Ancient Fossil Reveals Oldest Known Circulatory System
A fossil creature buried in an "invertebrate version of Pompeii" more than half a billion years ago reveals the first-known cardiovascular system in exquisitely preserved detail.
An international team of researchers from the University of Arizona, China and the United Kingdom has discovered the earliest known cardiovascular system, and the first to clearly show a sophisticated system complete with heart and blood vessels, in fossilized remains of an extinct marine creature that lived over half a billion years ago. The finding sheds new light on the evolution of body organization in the animal kingdom and shows that even the earliest creatures had internal organizational systems that strongly resemble those found in their modern descendants.
"This is the first preserved vascular system that we know of," said Nicholas Strausfeld, a Regents' Professor of Neuroscience at the University of Arizona's Department of Neuroscience, who helped analyze the find.
Being one of the world's foremost experts in arthropod morphology and neuroanatomy, Strausfeld is no stranger to finding meaningful and unexpected answers to long-standing mysteries in the remains of creatures that went extinct so long ago scientists still argue over where to place them in the evolutionary tree.
The 3-inch-long fossil was entombed in fine dustlike particles – now preserved as fine-grain mudstone – during the Cambrian Period 520 million years ago in what today is the Yunnan province in China. Found by co-author Peiyun Cong near Kunming, it belongs to the species Fuxianhuia protensa, an extinct lineage of arthropods combining advanced internal anatomy with a primitive body plan.
"Fuxianhuia is relatively abundant, but only extremely few specimens provide evidence of even a small part of an organ system, not even to speak of an entire organ system," said Strausfeld, who directs the UA Center for Insect Science. "The animal looks simple, but its internal organization is quite elaborate. For example, the brain received many arteries, a pattern that appears very much like a modern crustacean."
In fact, Strausfeld pointed out, Fuxianhuia's vascular system is more complex than what is found in many modern crustaceans.
"It appears to be the ground pattern from which others have evolved," he said. "Different groups of crustaceans have vascular systems that have evolved into a variety of arrangements but they all refer back to what we see in Fuxianhuia."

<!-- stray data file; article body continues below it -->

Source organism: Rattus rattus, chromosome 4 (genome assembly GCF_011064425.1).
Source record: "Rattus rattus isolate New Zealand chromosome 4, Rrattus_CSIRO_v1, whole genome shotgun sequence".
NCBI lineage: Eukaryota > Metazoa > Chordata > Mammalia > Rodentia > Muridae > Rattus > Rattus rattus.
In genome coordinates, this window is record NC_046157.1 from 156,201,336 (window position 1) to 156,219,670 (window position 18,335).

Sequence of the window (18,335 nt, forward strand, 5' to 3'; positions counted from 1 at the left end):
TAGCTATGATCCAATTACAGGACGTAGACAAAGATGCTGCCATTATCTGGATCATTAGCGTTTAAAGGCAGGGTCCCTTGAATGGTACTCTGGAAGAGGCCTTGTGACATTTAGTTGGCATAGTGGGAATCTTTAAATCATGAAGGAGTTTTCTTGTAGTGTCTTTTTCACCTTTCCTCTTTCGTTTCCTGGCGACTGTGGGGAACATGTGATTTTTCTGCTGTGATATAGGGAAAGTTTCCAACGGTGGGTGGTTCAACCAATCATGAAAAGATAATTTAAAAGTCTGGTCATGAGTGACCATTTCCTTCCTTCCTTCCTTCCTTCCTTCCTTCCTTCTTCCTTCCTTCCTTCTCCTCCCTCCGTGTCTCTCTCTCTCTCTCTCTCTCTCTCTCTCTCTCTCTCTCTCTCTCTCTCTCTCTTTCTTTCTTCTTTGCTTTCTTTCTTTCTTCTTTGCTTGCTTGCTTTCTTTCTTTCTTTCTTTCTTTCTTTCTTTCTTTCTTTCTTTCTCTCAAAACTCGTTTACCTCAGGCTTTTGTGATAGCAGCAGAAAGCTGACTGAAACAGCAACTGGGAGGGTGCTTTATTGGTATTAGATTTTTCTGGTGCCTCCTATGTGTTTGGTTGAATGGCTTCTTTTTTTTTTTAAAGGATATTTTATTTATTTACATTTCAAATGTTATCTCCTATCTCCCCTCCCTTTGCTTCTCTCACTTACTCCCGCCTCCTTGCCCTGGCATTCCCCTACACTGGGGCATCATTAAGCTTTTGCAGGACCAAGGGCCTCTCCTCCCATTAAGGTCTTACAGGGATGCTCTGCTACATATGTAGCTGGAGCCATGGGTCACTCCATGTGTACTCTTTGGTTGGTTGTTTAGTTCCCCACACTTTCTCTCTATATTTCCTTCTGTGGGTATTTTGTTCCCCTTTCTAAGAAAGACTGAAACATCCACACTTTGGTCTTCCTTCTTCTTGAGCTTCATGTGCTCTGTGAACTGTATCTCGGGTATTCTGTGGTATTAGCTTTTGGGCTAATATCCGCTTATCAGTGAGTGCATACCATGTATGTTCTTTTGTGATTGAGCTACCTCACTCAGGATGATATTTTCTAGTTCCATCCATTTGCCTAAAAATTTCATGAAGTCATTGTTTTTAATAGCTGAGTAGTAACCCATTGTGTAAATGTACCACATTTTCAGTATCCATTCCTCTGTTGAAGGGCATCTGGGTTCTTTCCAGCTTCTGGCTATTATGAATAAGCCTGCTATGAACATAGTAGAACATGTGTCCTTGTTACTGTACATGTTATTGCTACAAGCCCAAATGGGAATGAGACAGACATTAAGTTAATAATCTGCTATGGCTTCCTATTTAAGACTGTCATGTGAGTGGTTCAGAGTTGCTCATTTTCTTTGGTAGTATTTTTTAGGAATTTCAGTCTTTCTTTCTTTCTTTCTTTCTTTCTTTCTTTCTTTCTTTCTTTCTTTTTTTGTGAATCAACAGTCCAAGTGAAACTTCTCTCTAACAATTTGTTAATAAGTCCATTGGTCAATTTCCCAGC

"Over the course of evolution, certain segments of the animals' body became specialized for certain things, while others became less important and, correspondingly, certain parts of the vascular system became less elaborate," Strausfeld said.
Strausfeld helped identify the oldest known fossilized brain in a different specimen of the same fossil species, as well as the first evidence of a completely preserved nervous system similar to that of a modern chelicerates, such as a horseshoe crab or a scorpion.
"This is another remarkable example of the preservation of an organ system that nobody would have thought could become fossilized," he said.
In addition to the exquisitely preserved heart and blood vessels, outlined as traces of carbon embedded in the surrounding mineralized remains of the fossil, it also features the eyes, antennae and external morphology of the animal.
Using a clever imaging technique that selectively reveals different structures in the fossil based on their chemical composition, collaborator Xiaoya Ma at London’s Natural History Museum was able to identify the heart, which extended along the main part of the body, and its many lateral arteries corresponding to each segment. Its arteries were composed of carbon-rich deposits and gave rise to long channels, which presumably took blood to limbs and other organs.
"With that, we can now start speculating about behavior," Strausfeld explained. "Because of well-supplied blood vessels to its brain, we can assume this was a very active animal capable of making many different behavioral choices."
Researchers can only speculate as to why the chemical reactions that occurred during the process of fossilization allowed for this unusual and rare kind of preservation, and as to why only select tissues were preserved between a few rare and different specimen.
"Presumably the conditions had to be just right," Strausfeld said. "We believe that these animals were preserved because they were entombed quickly under very fine-grained deposits during some kind of catastrophic event, and were then permeated by certain chemicals in the water while they were squashed flat. It is an invertebrate version of Pompeii."
Possibly, only one in thousands of fossils might have such a well-preserved organ system, Strausfeld said.
At the time Fuxianhuia crawled on the seafloor or swam through water, life had not yet conquered land.
"Terrible sand storms must have occurred because there were probably no plants that could hold the soils," Strausfeld said. "The habitats of these creatures must have been inundated with massive fallouts from huge storms."
Tsunamis may also be the cause for the exceptional preservation.
"As the water withdraws, animals on the seafloor dry," Strausfeld said. "When the water rushed back in, they might become inundated with mud. Under normal circumstances, when animals die and are left to rot on the seafloor, they become unrecognizable. What happened to provide the kinds of fossils we are seeing must have been very different."
The article, "An exceptionally preserved arthropod cardiovascular system from the early Cambrian," is published in Nature Communications. Strausfeld's co-authors are Xiaoya Ma, Peiyun Cong and Xianguang Hou of the Yunnan Key Laboratory for Palaeobiology at Yunnan University in Kunming, China, and Gregory D. Edgecombe of the Department of Earth Sciences at the The Natural History Museum in London.
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